When you first enter a restaurant or other dining facility, you'll most likely be greeted by a hostess. As a hostess, you get the pleasure of telling "hangry" people that they have to wait 2 hours for their table to be ready. Sounds fun, right?
Well, actually being a hostess can be enjoyable. It's kind of like playing Tetris. You have to be able to figure out where to seat customers. Sometimes you may also have to answer phone calls regarding questions about the menu or to take reservations (because who has time for a 2-hour wait?).
Hostesses work odd hours, some work early mornings and others work late evenings. Uou definitely shouldn't be surprised about working a weekend shift. I mean people still eat on the weekends; probably moreso than they do during the week.
There is more than meets the eye when it comes to being a hostess. For example, did you know that they make an average of $11.17 an hour? That's $23,235 a year!
Between 2018 and 2028, the career is expected to grow 14% and produce 775,300 job opportunities across the U.S.
There are certain skills that many hostesses have in order to accomplish their responsibilities. By taking a look through resumes, we were able to narrow down the most common skills for a person in this position. We discovered that a lot of resumes listed physical strength, communication skills and customer-service skills.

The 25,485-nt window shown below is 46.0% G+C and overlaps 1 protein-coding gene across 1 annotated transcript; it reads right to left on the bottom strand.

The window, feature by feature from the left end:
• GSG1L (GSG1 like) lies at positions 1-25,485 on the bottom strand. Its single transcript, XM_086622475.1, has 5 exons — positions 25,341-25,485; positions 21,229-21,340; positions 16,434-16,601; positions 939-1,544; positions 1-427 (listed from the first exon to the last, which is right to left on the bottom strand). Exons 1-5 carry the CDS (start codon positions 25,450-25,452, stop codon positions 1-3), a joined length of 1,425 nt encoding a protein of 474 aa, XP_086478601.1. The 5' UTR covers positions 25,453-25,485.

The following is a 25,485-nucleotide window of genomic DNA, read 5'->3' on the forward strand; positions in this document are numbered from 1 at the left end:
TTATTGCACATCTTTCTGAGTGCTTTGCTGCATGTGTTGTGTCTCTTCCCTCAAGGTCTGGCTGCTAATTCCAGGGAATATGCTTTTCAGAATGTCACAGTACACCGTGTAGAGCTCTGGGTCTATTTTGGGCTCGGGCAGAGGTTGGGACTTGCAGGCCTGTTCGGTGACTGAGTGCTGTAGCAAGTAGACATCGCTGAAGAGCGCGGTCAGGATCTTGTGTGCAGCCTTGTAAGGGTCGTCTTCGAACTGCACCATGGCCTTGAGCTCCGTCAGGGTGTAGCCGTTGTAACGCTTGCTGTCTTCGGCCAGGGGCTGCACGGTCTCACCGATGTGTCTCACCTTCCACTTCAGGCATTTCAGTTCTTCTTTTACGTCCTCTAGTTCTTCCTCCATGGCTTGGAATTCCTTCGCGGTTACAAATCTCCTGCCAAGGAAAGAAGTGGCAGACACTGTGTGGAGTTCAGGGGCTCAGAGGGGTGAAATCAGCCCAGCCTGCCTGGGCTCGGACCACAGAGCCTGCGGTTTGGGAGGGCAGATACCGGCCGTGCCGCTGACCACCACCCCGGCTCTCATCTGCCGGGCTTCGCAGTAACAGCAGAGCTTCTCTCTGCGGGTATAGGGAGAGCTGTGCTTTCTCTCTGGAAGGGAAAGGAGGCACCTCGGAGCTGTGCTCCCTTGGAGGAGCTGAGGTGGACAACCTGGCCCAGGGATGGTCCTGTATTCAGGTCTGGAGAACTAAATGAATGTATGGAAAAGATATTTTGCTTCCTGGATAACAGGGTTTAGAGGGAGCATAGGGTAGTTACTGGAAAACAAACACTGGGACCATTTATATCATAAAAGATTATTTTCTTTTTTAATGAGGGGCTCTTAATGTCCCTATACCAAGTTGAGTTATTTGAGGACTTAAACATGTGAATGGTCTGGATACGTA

When it comes to the most important skills required to be a hostess, we found that a lot of resumes listed 8.5% of hostesses included bus tables, while 7.7% of resumes included seat guests, and 6.3% of resumes included customer service. Hard skills like these are helpful to have when it comes to performing essential job responsibilities.
When it comes to searching for a job, many search for a key term or phrase. Instead, it might be more helpful to search by industry, as you might be missing jobs that you never thought about in industries that you didn't even think offered positions related to the hostess job title. But what industry to start with? Most hostesses actually find jobs in the hospitality and retail industries.
If you're interested in becoming a hostess, one of the first things to consider is how much education you need. We've determined that 27.6% of hostesses have a bachelor's degree. In terms of higher education levels, we found that 1.2% of hostesses have master's degrees. Even though some hostesses have a college degree, it's possible to become one with only a high school degree or GED.
Choosing the right major is always an important step when researching how to become a hostess. When we researched the most common majors for a hostess, we found that they most commonly earn high school diploma degrees or bachelor's degree degrees. Other degrees that we often see on hostess resumes include associate degree degrees or diploma degrees.
You may find that experience in other jobs will help you become a hostess. In fact, many hostess jobs require experience in a role such as cashier. Meanwhile, many hostesses also have previous career experience in roles such as sales associate or server.